All posts by Rob Brown

Is Copper Cookware Safe?

is copper cookware safe

If you’re wondering is copper cookware safe, read on before trying out your new copper souvenir.

During a trip to Brazil a number of years ago, my wife and I stopped by the side of a windy mountain road where an artisan had set up a stand to sell beautiful handcrafted copper products. We purchased a set of beautiful copper pots and pans from him. The oversized pans were seemingly perfect for cooking and serving large groups of people. My wife and I both loved the rustic look of the cookware. Read More

Dr. Rob Covers PFAS Hazards on Physician Outlook #2

If you’ve ever wondered about the safety of your food packaging — the material that helps popcorn pop, keeps your microwave pizzas from getting soggy, and surrounds your candy bar treat — you’ll want to read Dr. Rob’s thoughts on PFAS on Physician Outlook:

I watched as my cousin poured lemonade into a paper cup and handed it to her son. Then, my daughter’s friend took a chocolate bar out of a bag. She carefully unwrapped the obviously melted candy and held it up to her mouth. I watched with a little apprehension as she pushed her jaw forward and carefully scraped the melted chocolate off the wrapper, being careful not to get the messy goop on her chin.

Years ago, I didn’t think twice about such common behavior. I never questioned why paper cups don’t actually get wet when they are filled with water (or any liquid) or whether or not it was safe to eat stuck candy from a wrapper. In fact, I remember that I used to occasionally chew candy wrappers during childhood. But now, I am more aware of the industrial processes that are used to create everyday products.  Paper cups, food wrappers, and containers often contain toxic, bio-persistent compounds collectively referred to as per- and polyfluoroalkyl substances (PFAS), chemicals that have been produced in the US since the 1940s.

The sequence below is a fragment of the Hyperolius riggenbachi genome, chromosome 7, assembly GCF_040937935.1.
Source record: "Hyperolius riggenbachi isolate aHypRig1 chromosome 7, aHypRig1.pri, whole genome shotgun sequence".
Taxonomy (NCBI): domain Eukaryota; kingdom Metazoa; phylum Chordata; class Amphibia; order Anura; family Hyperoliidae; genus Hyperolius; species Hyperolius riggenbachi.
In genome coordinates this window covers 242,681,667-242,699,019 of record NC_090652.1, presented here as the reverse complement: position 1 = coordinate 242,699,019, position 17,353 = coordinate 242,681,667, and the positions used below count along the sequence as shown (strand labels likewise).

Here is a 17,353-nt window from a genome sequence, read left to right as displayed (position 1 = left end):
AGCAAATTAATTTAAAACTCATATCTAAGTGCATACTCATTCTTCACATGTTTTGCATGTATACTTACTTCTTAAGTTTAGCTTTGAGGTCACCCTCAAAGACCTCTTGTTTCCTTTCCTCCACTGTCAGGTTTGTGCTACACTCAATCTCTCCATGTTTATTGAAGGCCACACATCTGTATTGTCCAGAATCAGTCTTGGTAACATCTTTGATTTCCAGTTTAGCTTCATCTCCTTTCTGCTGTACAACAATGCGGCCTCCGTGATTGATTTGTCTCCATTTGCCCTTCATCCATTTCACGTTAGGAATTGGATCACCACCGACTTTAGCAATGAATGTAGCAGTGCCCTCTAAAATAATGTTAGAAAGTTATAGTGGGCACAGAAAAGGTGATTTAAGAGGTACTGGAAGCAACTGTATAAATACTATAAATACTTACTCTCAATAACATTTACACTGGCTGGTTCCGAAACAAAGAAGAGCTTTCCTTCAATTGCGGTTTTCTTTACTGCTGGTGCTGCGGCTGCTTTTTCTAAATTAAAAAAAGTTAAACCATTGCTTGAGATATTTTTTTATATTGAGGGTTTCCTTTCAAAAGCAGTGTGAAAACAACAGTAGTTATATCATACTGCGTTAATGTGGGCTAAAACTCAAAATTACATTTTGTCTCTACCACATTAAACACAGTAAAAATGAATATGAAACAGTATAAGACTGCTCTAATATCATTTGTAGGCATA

Consider it required reading for keeping a safe, nurturing home. Read it here.

Dr. Rob Covers PFAS Hazards on Physician Outlook

If you’ve ever wondered about the safety of your food packaging — the material that helps popcorn pop, keeps your microwave pizzas from getting soggy, and surrounds your candy bar treat — you’ll want to read Dr. Rob’s thoughts on PFAS on Physician Outlook:

I watched as my cousin poured lemonade into a paper cup and handed it to her son. Then, my daughter’s friend took a chocolate bar out of a bag. She carefully unwrapped the obviously melted candy and held it up to her mouth. I watched with a little apprehension as she pushed her jaw forward and carefully scraped the melted chocolate off the wrapper, being careful not to get the messy goop on her chin.

Years ago, I didn’t think twice about such common behavior. I never questioned why paper cups don’t actually get wet when they are filled with water (or any liquid) or whether or not it was safe to eat stuck candy from a wrapper. In fact, I remember that I used to occasionally chew candy wrappers during childhood. But now, I am more aware of the industrial processes that are used to create everyday products.  Paper cups, food wrappers, and containers often contain toxic, bio-persistent compounds collectively referred to as per- and polyfluoroalkyl substances (PFAS), chemicals that have been produced in the US since the 1940s.

Consider it required reading for keeping a safe, nurturing home. Read it here.